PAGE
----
South African Stupidity

Disarming the citizenry is not the answer.

By Dave Kopel, Dr. Paul Gallant & Dr. Joanne Eisen of the Independence Institute  

10/11/00 10:55 a.m., National Review Online

On September 28, former South African President Nelson Mandela pleaded for help in fighting AIDS in his country. He made the plea during a guest appearance at the Labour Party conference in Great Britain, where he was conferred with honorary membership. Mandela declared the spread of AIDS as "a crisis of a dimension which I cannot support in words."

An August 31 editorial in South Africa's Daily Dispatchput it more bluntly: South Africa and its government "will stand or fall on its ability to successfully address two of our biggest problems: HIV/Aids and poverty. But it is exactly these two areas on which the government has no clear policy."

When the Mandela government came into power it promised the people more jobs, but its socialist policies came up empty-handed. Promises of better housing befell the same fate. Better health care delivery? That failed, too.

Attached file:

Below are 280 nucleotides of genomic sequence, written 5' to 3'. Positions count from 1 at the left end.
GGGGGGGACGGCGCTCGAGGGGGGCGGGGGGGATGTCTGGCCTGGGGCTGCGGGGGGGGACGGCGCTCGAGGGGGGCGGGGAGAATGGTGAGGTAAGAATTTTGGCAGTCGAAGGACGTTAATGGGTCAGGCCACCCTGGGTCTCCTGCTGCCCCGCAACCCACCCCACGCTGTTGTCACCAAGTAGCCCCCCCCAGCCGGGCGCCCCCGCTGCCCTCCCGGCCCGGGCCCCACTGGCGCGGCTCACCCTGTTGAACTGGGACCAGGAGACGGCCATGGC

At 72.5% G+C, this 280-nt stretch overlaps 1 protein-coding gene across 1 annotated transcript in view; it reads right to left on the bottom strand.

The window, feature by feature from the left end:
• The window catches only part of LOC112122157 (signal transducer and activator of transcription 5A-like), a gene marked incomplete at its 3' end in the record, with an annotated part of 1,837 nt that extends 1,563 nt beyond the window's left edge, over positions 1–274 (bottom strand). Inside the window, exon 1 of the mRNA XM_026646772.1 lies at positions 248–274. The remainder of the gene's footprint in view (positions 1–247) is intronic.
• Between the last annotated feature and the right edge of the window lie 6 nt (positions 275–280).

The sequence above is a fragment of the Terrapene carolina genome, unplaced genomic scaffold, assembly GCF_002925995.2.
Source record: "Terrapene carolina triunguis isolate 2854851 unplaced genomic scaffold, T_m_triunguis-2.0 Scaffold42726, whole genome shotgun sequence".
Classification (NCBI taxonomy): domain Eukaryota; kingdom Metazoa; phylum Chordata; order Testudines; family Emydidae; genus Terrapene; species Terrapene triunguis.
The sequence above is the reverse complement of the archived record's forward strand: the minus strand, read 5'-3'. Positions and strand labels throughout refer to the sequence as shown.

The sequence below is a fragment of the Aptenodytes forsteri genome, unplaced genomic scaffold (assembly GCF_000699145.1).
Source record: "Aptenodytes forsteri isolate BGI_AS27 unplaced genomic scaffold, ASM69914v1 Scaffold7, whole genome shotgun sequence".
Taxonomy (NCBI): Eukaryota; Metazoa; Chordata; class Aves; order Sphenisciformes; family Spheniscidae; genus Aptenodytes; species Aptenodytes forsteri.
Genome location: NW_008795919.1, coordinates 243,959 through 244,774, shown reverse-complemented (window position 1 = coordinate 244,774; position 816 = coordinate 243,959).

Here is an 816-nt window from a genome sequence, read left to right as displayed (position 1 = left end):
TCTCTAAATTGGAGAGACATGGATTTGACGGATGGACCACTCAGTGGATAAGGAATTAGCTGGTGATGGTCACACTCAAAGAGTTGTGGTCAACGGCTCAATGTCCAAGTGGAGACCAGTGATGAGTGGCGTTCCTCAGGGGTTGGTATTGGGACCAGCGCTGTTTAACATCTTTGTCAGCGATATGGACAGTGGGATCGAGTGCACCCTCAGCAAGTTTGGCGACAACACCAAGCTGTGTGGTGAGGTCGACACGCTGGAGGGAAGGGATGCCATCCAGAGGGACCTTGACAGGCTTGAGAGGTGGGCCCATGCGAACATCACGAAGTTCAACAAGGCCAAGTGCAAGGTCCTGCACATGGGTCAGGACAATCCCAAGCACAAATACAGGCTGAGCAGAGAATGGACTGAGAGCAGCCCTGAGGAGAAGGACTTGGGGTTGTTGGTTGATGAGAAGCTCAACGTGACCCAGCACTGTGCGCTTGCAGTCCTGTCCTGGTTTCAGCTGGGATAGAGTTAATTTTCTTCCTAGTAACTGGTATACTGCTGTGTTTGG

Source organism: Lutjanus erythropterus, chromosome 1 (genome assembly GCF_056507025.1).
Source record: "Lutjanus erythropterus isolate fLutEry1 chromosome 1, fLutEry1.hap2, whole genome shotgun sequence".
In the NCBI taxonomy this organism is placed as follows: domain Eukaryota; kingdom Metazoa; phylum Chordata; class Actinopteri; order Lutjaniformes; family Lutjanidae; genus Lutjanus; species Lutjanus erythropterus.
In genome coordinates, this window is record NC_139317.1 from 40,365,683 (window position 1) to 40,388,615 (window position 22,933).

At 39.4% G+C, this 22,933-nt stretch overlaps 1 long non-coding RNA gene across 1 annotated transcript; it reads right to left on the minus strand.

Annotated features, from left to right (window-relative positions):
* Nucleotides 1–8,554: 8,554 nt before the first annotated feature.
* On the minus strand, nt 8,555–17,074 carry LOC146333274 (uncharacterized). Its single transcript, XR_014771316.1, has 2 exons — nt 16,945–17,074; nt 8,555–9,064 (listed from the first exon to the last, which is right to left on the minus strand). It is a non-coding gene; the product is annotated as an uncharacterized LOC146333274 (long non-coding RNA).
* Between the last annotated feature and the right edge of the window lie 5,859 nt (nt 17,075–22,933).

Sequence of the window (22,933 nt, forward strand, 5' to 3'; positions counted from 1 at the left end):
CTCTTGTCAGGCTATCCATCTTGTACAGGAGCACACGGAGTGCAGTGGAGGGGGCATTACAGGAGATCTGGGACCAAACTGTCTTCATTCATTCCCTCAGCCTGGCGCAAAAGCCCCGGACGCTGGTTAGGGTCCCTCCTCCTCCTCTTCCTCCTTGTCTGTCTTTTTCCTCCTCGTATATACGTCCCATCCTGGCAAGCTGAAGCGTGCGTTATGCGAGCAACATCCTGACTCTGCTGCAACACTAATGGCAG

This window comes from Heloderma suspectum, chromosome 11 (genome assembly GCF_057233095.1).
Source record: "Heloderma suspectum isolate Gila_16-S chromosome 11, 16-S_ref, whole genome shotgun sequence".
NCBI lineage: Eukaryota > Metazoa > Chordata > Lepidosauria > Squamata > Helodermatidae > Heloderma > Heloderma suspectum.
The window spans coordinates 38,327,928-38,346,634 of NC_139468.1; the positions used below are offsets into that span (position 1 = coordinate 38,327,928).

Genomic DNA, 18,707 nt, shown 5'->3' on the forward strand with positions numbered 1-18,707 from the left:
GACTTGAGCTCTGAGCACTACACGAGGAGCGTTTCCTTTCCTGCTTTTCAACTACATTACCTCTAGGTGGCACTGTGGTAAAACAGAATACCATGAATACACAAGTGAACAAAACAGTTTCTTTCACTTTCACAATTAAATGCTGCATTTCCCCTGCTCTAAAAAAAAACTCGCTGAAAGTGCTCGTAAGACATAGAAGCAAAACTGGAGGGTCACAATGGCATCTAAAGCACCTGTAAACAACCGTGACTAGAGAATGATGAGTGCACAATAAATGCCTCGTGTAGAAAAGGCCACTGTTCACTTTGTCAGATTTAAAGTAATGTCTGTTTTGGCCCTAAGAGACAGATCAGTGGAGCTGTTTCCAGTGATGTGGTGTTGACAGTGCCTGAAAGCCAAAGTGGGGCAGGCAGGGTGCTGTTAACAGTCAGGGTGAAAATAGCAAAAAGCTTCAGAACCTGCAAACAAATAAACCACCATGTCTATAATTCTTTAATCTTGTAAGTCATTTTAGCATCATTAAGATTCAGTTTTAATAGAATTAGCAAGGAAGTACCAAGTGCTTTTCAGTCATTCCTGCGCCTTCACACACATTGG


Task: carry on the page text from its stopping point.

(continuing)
Instead, with one of the world's highest mortality rates from AIDS, South Africa and its people have reaped a bitter harvest.

More, the Daily Dispatcheditorial left out the third most pressing problem now facing South Africans: violent crime. It's just one more thing that the government would rather not have to deal with.

Crime has gotten so bad there, that according to an August 12 report from the Independent Online News, South Africans now face a blackout on crime statistics for a year or more.

The blackout has reportedly "angered crime analysts, researchers and opposition politicians who say the moratorium comes at a time when the number of reported crimes is 'at an all-time high'." The Clinton administration, incidentally, has violated its agreement with Syracuse University, and is withholding data about federal gun crime prosecutions from the University's TRAC research center.